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Sep 23, 2021

A Major Advance in Computing Solves a Complex Math Problem 1 Million Times Faster

Posted by in categories: mathematics, robotics/AI, space

Reservoir computing is already one of the most advanced and most powerful types of artificial intelligence that scientists have at their disposal – and now a new study outlines how to make it up to a million times faster on certain tasks.

That’s an exciting development when it comes to tackling the most complex computational challenges, from predicting the way the weather is going to turn, to modeling the flow of fluids through a particular space.

Such problems are what this type of resource-intensive computing was developed to take on; now, the latest innovations are going to make it even more useful. The team behind this new study is calling it the next generation of reservoir computing.

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Sep 23, 2021

The Next Generation of Nanobionic Light-Emitting Plants

Posted by in categories: cyborgs, nanotechnology, transhumanism

Using specialized nanoparticles embedded in plant leaves, MIT engineers have created a novel light-emitting plant that can be charged by an LED. In this image, the green parts are the nanoparticles that have been aggregated on the surface of spongy mesophyll tissue within the plant leaves. Credit: Courtesy of the researchers.

Using nanoparticles that store and gradually release light, engineers create light-emitting plants that can be charged repeatedly.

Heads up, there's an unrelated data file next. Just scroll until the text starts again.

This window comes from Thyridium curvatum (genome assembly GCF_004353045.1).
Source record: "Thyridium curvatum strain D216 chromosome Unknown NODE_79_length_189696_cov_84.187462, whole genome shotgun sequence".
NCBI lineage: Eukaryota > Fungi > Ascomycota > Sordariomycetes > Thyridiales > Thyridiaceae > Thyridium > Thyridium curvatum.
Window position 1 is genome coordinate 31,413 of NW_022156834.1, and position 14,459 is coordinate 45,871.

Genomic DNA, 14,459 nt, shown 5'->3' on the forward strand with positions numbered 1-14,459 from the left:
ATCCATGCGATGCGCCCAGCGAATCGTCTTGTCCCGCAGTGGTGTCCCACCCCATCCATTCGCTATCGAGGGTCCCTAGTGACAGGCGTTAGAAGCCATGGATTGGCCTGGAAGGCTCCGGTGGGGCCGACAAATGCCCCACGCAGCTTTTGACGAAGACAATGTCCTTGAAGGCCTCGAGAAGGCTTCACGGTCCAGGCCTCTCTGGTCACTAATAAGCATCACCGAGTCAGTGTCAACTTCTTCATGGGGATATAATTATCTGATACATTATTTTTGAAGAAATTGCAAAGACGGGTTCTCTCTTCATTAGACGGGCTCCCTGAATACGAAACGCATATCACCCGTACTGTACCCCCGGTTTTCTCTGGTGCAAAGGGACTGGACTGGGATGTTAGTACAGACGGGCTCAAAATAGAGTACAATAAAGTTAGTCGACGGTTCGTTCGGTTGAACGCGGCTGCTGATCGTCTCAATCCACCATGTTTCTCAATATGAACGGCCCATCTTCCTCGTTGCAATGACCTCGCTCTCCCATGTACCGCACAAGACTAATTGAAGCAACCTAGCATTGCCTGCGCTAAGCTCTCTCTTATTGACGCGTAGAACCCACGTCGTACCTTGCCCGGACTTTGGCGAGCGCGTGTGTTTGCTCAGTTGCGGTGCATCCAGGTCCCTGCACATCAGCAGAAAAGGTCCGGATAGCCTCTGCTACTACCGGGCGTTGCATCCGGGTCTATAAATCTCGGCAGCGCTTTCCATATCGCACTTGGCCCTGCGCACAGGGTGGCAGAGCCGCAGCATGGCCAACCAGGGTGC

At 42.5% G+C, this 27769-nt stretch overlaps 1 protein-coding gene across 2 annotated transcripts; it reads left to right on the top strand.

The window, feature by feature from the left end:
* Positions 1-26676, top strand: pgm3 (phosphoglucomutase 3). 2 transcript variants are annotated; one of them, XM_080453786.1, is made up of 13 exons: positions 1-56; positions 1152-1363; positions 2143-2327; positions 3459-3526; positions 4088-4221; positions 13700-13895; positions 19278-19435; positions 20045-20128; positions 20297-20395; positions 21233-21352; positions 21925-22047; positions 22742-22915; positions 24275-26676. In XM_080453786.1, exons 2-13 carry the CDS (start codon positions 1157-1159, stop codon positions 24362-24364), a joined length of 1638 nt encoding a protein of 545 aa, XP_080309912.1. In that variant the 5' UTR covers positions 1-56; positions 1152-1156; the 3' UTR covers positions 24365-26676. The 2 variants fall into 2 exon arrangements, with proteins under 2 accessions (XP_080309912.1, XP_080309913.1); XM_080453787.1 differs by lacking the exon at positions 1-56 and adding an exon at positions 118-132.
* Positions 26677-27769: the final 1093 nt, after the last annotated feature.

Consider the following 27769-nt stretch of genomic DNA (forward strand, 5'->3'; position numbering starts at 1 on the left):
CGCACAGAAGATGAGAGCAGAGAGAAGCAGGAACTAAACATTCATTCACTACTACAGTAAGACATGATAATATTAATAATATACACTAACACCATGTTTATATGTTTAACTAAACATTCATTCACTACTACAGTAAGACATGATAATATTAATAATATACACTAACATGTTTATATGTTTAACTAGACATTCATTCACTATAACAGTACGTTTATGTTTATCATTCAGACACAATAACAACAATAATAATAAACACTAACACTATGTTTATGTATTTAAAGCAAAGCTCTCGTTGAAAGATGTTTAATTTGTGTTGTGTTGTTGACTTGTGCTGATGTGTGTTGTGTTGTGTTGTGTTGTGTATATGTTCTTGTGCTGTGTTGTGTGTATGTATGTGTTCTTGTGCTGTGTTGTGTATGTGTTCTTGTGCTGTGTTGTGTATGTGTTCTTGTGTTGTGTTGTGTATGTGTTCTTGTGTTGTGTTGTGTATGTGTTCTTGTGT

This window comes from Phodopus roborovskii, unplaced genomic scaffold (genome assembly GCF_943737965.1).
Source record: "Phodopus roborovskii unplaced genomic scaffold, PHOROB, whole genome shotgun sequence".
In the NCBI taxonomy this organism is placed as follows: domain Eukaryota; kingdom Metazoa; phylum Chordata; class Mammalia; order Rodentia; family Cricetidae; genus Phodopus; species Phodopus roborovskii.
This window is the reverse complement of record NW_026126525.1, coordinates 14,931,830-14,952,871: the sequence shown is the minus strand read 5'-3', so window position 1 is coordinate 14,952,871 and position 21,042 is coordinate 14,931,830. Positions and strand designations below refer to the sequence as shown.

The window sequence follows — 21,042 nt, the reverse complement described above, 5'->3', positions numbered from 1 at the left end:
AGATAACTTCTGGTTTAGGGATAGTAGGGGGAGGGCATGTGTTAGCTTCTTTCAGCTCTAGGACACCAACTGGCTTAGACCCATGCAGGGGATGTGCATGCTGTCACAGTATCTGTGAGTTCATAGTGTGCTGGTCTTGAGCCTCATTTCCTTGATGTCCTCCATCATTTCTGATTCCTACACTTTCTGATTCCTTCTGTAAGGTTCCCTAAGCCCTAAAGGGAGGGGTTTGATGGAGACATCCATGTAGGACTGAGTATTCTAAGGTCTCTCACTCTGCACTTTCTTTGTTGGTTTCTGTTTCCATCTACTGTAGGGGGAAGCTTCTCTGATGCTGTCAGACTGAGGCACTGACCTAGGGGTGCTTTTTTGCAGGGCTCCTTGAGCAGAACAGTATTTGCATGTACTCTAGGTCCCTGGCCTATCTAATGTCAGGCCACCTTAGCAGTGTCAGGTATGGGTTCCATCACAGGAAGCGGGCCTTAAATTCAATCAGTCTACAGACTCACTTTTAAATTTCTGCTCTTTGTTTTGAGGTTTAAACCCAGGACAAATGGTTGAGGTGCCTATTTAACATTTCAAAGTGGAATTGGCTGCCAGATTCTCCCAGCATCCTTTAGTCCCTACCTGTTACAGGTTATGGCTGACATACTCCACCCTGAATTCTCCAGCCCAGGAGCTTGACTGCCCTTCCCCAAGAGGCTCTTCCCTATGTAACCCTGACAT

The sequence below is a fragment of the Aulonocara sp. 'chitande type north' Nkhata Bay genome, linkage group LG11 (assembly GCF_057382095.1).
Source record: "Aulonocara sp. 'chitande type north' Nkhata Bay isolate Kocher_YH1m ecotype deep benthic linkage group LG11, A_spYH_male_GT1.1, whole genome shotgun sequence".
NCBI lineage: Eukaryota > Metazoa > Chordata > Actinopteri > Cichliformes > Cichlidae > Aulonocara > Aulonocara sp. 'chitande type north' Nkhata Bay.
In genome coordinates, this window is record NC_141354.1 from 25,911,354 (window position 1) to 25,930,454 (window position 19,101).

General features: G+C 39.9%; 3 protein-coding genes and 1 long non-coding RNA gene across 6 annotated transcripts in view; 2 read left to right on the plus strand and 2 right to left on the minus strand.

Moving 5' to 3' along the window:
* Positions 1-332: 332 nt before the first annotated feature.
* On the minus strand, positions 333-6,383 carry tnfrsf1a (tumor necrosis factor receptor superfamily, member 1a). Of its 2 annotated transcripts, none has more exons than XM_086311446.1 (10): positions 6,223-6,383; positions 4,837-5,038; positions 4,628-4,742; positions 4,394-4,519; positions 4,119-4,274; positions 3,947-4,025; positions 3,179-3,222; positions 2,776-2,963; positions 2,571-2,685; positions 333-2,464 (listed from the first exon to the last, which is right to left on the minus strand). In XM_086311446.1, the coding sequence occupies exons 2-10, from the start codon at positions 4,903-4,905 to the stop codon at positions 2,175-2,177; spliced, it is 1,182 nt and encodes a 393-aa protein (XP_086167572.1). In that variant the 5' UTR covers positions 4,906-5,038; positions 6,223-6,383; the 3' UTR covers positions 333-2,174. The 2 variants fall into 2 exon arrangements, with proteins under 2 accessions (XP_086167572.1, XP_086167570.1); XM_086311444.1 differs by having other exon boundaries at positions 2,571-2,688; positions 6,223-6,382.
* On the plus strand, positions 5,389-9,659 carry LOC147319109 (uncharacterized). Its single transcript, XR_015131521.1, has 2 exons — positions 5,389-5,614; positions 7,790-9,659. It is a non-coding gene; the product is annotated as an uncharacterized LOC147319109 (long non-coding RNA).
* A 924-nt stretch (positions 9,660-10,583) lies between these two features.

Using specialized nanoparticles embedded in plant leaves, MIT.

Sep 23, 2021

DronePaint: A human-swarm interaction system for environment exploration and artistic painting

Posted by in categories: drones, information science

Researchers at Skolkovo Institute of Science and Technology (Skoltech) in Russia have recently developed an innovative system for human-swarm interactions that allows users to directly control the movements of a team of drones in complex environments. This system, presented in a paper pre-published on arXiv is based on an interface that recognizes human gestures and adapts the drones’ trajectories accordingly.

Quadcopters, drones with four rotors that can fly for long periods of time, could have numerous valuable applications. For instance, they could be used to capture images or videos in natural or remote environments, can aid search-and– and help to deliver goods to specific locations.

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Sep 23, 2021

Craig Fugate, Chief Emergency Management Officer, One Concern — Disaster Science, Digital Twins, AI

Posted by in categories: climatology, health, robotics/AI, science

Disaster sciences, digital twins & artificial intelligence — craig fugate, chief emergency management officer, one concern.


Mr. Craig Fugate is the former Director of the Florida Division of Emergency Management, and former administrator of the Federal Emergency Management Agency (FEMA — an agency of the United States Department of Homeland Security, whose primary purpose is to coordinate the response to disasters that have occurred in the United States and that overwhelm the resources of local and state authorities.)

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Sep 23, 2021

Liquid experiments show how beautiful things can happen when chemicals meet

Posted by in categories: chemistry, energy

See how dormant potential energy explodes in psychedelic swirls when chemicals meet by combining oils, alcohols and inks in Petri dishes. Via the dazzling, colourful patterns that emerge, Gatti draws a line back to the surface of the Sun, where the constant churn of a volatile chemical reaction makes life on Earth possible.